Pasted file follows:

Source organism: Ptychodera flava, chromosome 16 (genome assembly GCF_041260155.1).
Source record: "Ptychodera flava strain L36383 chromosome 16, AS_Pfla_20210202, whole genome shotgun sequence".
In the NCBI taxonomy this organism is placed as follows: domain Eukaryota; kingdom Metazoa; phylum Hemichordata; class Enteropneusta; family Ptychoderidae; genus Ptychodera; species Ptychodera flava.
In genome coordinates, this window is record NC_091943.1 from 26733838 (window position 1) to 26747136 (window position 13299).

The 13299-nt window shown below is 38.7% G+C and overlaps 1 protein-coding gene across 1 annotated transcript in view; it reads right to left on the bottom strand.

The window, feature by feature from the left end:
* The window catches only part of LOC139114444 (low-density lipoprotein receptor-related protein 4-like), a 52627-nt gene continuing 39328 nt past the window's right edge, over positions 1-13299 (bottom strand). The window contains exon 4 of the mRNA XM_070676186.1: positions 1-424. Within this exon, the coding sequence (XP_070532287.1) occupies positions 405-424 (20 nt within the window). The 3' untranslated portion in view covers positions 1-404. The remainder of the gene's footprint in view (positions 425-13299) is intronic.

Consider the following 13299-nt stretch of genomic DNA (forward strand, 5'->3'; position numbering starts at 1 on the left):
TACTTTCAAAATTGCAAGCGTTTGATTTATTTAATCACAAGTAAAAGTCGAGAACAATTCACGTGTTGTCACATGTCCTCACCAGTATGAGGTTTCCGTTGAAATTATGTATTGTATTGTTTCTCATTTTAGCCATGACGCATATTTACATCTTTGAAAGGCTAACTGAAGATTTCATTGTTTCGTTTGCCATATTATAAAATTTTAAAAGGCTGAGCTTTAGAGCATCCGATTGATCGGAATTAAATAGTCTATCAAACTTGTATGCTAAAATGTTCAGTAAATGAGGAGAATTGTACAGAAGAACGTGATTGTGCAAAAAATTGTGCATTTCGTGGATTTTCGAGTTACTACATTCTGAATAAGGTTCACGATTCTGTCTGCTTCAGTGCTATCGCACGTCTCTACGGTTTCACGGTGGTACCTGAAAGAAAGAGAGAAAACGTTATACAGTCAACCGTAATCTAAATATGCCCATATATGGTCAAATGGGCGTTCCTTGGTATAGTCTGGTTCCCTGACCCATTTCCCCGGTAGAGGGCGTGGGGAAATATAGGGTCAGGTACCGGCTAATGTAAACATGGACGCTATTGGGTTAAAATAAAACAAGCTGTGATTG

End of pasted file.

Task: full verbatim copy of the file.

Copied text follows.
Source organism: Ptychodera flava, chromosome 16 (genome assembly GCF_041260155.1).
Source record: "Ptychodera flava strain L36383 chromosome 16, AS_Pfla_20210202, whole genome shotgun sequence".
In the NCBI taxonomy this organism is placed as follows: domain Eukaryota; kingdom Metazoa; phylum Hemichordata; class Enteropneusta; family Ptychoderidae; genus Ptychodera; species Ptychodera flava.
In genome coordinates, this window is record NC_091943.1 from 26733838 (window position 1) to 26747136 (window position 13299).

The 13299-nt window shown below is 38.7% G+C and overlaps 1 protein-coding gene across 1 annotated transcript in view; it reads right to left on the bottom strand.

The window, feature by feature from the left end:
* The window catches only part of LOC139114444 (low-density lipoprotein receptor-related protein 4-like), a 52627-nt gene continuing 39328 nt past the window's right edge, over positions 1-13299 (bottom strand). The window contains exon 4 of the mRNA XM_070676186.1: positions 1-424. Within this exon, the coding sequence (XP_070532287.1) occupies positions 405-424 (20 nt within the window). The 3' untranslated portion in view covers positions 1-404. The remainder of the gene's footprint in view (positions 425-13299) is intronic.

Consider the following 13299-nt stretch of genomic DNA (forward strand, 5'->3'; position numbering starts at 1 on the left):
TACTTTCAAAATTGCAAGCGTTTGATTTATTTAATCACAAGTAAAAGTCGAGAACAATTCACGTGTTGTCACATGTCCTCACCAGTATGAGGTTTCCGTTGAAATTATGTATTGTATTGTTTCTCATTTTAGCCATGACGCATATTTACATCTTTGAAAGGCTAACTGAAGATTTCATTGTTTCGTTTGCCATATTATAAAATTTTAAAAGGCTGAGCTTTAGAGCATCCGATTGATCGGAATTAAATAGTCTATCAAACTTGTATGCTAAAATGTTCAGTAAATGAGGAGAATTGTACAGAAGAACGTGATTGTGCAAAAAATTGTGCATTTCGTGGATTTTCGAGTTACTACATTCTGAATAAGGTTCACGATTCTGTCTGCTTCAGTGCTATCGCACGTCTCTACGGTTTCACGGTGGTACCTGAAAGAAAGAGAGAAAACGTTATACAGTCAACCGTAATCTAAATATGCCCATATATGGTCAAATGGGCGTTCCTTGGTATAGTCTGGTTCCCTGACCCATTTCCCCGGTAGAGGGCGTGGGGAAATATAGGGTCAGGTACCGGCTAATGTAAACATGGACGCTATTGGGTTAAAATAAAACAAGCTGTGATTG